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The Clinical Neuropsychiatry of Multiple Sclerosis

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    The Clinical Neuropsychiatry of Multiple Sclerosis. By a feinstein. (Pp 204, £40.00). Cambridge: Cambridge University Press, 1999. ISBN 0 521 57274 6.

    This is a clear, basic textbook outlining the main neuropsychiatric syndromes prevalent in patients with multiple sclerosis. It can be divided into three main sections. (1) an introductory chapter summarising briefly the pathogenesis, pathology, and clinical features of multiple sclerosis and concentrating on some useful definitions and guidelines for diagnosis, (2) four chapters on the psychiatry of multiple sclerosis—namely, depression, bipolar affective disorder, pathological laughing, and crying and psychosis, and (3) five chapters on cognitive changes in multiple sclerosis, specifically examining their nature, detection, course, and neuroimaging correlates. The emphasis of the book is thus predominantly on the cognitive dysfunction associated with multiple sclerosis. This is a well presented section with a clear and comprehensive review of research in this area. By contrast, it is somewhat disappointing that the section on psychiatry of multiple sclerosis is so small, particularly as depression in multiple sclerosis is, according to the author, more prevalent than cognitive dysfunction. Again, this psychiatry section is clear and structured (with summary points at the end of each chapter) detailing DSM-IV definitions of the above disorders, providing some treatment guidelines, and incorporating illustrative case vignettes. However, the focus on DSM-IV categories as well as the perspective that is taken mainly from the multiple sclerosis rather than from the psychiatry aspect, results in some limitations to the given account.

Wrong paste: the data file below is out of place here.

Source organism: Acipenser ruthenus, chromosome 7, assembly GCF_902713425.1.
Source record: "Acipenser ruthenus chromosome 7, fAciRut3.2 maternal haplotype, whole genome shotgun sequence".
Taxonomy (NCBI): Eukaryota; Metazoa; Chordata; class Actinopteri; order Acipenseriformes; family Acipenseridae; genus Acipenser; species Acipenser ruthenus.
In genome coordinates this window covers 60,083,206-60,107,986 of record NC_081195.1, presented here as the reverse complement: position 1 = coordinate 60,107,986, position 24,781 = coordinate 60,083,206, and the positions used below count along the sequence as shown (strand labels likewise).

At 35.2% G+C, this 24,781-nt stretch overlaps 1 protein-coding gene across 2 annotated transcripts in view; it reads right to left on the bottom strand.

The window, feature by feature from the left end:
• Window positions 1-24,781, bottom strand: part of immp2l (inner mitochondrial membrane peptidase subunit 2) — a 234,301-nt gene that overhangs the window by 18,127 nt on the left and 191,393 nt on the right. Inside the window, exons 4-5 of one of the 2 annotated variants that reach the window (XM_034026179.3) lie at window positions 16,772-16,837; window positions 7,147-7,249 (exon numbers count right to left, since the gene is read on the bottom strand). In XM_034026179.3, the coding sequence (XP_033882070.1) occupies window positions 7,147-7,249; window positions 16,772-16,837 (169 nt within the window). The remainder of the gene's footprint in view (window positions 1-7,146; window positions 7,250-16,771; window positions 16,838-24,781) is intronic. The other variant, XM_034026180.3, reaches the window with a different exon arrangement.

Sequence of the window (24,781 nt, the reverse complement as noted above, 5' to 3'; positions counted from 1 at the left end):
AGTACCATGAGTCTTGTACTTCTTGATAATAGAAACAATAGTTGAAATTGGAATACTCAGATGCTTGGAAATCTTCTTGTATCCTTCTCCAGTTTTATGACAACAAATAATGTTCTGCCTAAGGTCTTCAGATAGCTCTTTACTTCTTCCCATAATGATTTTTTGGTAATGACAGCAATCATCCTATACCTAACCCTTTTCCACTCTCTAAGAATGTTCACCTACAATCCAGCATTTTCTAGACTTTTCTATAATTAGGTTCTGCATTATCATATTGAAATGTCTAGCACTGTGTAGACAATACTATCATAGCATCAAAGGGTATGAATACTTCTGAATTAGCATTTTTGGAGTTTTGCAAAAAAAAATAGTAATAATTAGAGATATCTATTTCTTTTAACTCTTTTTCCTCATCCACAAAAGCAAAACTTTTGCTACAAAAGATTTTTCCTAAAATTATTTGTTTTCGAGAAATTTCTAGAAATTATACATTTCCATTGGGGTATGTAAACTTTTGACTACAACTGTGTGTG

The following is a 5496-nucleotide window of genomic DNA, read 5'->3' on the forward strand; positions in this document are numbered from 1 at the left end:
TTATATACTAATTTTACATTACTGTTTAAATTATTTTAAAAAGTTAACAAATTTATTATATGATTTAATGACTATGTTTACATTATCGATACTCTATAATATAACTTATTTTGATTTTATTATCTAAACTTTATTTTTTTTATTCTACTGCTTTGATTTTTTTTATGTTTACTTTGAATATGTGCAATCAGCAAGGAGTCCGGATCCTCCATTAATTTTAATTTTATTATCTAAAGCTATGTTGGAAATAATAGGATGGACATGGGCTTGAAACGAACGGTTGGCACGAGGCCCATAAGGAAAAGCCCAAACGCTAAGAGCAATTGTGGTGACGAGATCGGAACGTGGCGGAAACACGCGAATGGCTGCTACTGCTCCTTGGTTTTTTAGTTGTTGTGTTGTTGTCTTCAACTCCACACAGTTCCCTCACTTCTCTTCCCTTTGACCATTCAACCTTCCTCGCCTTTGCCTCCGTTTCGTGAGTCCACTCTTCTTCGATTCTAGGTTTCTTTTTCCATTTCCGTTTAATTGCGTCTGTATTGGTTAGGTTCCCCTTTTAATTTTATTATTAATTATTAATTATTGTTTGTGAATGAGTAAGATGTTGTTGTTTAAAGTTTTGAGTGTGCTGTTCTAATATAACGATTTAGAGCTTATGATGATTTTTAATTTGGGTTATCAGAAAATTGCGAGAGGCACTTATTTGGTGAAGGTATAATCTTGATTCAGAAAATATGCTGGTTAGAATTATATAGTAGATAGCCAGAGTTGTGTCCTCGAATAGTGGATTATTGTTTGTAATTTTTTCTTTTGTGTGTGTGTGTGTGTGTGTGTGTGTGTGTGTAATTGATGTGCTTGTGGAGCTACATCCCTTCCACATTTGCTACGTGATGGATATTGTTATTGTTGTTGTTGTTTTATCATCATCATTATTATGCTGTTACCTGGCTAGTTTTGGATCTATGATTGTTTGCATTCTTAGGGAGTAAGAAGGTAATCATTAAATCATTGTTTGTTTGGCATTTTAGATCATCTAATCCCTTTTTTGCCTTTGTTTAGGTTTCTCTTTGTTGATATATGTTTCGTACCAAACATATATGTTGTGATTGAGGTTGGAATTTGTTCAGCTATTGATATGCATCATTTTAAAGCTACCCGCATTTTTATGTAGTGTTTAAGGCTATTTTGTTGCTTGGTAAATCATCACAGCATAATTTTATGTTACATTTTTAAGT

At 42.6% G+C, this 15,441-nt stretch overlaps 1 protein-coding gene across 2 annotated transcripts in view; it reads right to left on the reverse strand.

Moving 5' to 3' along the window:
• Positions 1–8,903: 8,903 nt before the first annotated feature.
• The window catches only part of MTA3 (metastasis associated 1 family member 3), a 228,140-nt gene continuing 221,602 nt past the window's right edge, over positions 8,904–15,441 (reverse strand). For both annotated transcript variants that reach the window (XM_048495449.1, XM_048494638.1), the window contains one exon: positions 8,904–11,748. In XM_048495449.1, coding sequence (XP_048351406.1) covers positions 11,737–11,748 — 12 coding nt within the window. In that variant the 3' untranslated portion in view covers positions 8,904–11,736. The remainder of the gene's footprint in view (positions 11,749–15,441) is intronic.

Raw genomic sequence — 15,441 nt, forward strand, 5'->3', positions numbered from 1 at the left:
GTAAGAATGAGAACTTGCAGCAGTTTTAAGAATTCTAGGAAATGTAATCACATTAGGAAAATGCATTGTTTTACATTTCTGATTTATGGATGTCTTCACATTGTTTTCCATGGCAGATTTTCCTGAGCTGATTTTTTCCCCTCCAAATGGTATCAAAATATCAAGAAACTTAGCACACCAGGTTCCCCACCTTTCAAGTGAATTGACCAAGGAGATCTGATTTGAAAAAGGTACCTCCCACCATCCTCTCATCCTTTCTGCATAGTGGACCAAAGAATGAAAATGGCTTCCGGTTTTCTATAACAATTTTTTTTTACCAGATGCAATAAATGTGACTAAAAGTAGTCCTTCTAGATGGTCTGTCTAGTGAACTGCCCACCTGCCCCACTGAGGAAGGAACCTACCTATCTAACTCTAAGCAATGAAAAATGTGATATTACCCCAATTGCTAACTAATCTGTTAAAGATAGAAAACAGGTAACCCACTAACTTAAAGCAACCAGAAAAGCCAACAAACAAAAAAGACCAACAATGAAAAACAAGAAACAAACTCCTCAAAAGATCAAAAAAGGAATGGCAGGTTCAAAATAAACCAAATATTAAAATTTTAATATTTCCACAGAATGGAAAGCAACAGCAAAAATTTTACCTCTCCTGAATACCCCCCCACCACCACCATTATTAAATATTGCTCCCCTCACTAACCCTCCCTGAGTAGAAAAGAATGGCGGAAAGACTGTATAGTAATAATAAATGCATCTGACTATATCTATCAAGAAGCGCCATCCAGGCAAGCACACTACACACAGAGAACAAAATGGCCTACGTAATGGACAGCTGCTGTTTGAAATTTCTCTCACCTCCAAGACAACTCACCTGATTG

There is also a regrettable disregard for the non-English literature, particularly on the association between depression and multiple sclerosis (for example, the great book by Ombredane). The range of psychiatric symptoms and syndromes seen in patients with multiple sclerosis (for example, anxiety symptoms, fatigue, irritability syndromes, adjustment reactions, personality effects, etc) is not covered and there is little on the description of such psychopathology. Similarly, discussion on the nature of the association between psychiatry and multiple sclerosis is restricted and superficial (despite excellent papers in English where this is treated in depth). Explanations for a lack of clear association between multiple sclerosis and psychiatric problems, are focused on the variability inherent in multiple sclerosis and the diversity of its course. Other possible explanations—for example, relating to the nature of the psychopathology itself, or the way in which it is elicited—are not explored.

    Overall, the main contribution of this book is in the chapters on cognitive changes in multiple sclerosis which are clearly and concisely presented. It will be useful for anyone involved in the management of patients with multiple sclerosis.

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